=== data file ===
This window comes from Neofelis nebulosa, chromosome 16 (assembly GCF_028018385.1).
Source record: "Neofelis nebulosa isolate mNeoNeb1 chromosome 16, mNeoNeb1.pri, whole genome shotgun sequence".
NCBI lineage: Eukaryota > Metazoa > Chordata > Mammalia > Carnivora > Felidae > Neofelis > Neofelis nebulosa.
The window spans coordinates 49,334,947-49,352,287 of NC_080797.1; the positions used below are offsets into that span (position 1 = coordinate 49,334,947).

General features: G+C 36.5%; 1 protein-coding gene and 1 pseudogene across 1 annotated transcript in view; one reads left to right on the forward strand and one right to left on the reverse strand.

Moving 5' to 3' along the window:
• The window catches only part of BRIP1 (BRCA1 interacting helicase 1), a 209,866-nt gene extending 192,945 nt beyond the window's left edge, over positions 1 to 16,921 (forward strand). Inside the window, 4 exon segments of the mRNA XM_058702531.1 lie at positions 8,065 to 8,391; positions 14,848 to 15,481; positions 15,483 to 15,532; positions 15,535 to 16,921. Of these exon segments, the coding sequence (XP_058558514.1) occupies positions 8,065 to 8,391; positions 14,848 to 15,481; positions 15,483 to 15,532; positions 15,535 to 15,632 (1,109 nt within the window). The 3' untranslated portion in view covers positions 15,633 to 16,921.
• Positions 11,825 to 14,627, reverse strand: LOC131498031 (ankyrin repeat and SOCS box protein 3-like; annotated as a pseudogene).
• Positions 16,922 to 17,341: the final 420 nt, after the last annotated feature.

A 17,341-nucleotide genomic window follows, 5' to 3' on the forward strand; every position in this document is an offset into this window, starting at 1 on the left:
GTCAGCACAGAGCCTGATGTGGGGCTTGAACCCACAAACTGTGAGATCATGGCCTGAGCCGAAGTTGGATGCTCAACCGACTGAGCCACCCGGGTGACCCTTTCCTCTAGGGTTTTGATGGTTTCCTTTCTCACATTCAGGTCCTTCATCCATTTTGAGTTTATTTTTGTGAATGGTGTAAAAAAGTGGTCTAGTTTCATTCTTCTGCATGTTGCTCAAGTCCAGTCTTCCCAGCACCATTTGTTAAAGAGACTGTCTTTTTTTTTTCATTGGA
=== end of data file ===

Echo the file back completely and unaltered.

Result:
This window comes from Neofelis nebulosa, chromosome 16 (assembly GCF_028018385.1).
Source record: "Neofelis nebulosa isolate mNeoNeb1 chromosome 16, mNeoNeb1.pri, whole genome shotgun sequence".
NCBI lineage: Eukaryota > Metazoa > Chordata > Mammalia > Carnivora > Felidae > Neofelis > Neofelis nebulosa.
The window spans coordinates 49,334,947-49,352,287 of NC_080797.1; the positions used below are offsets into that span (position 1 = coordinate 49,334,947).

General features: G+C 36.5%; 1 protein-coding gene and 1 pseudogene across 1 annotated transcript in view; one reads left to right on the forward strand and one right to left on the reverse strand.

Moving 5' to 3' along the window:
• The window catches only part of BRIP1 (BRCA1 interacting helicase 1), a 209,866-nt gene extending 192,945 nt beyond the window's left edge, over positions 1 to 16,921 (forward strand). Inside the window, 4 exon segments of the mRNA XM_058702531.1 lie at positions 8,065 to 8,391; positions 14,848 to 15,481; positions 15,483 to 15,532; positions 15,535 to 16,921. Of these exon segments, the coding sequence (XP_058558514.1) occupies positions 8,065 to 8,391; positions 14,848 to 15,481; positions 15,483 to 15,532; positions 15,535 to 15,632 (1,109 nt within the window). The 3' untranslated portion in view covers positions 15,633 to 16,921.
• Positions 11,825 to 14,627, reverse strand: LOC131498031 (ankyrin repeat and SOCS box protein 3-like; annotated as a pseudogene).
• Positions 16,922 to 17,341: the final 420 nt, after the last annotated feature.

A 17,341-nucleotide genomic window follows, 5' to 3' on the forward strand; every position in this document is an offset into this window, starting at 1 on the left:
GTCAGCACAGAGCCTGATGTGGGGCTTGAACCCACAAACTGTGAGATCATGGCCTGAGCCGAAGTTGGATGCTCAACCGACTGAGCCACCCGGGTGACCCTTTCCTCTAGGGTTTTGATGGTTTCCTTTCTCACATTCAGGTCCTTCATCCATTTTGAGTTTATTTTTGTGAATGGTGTAAAAAAGTGGTCTAGTTTCATTCTTCTGCATGTTGCTCAAGTCCAGTCTTCCCAGCACCATTTGTTAAAGAGACTGTCTTTTTTTTTTCATTGGA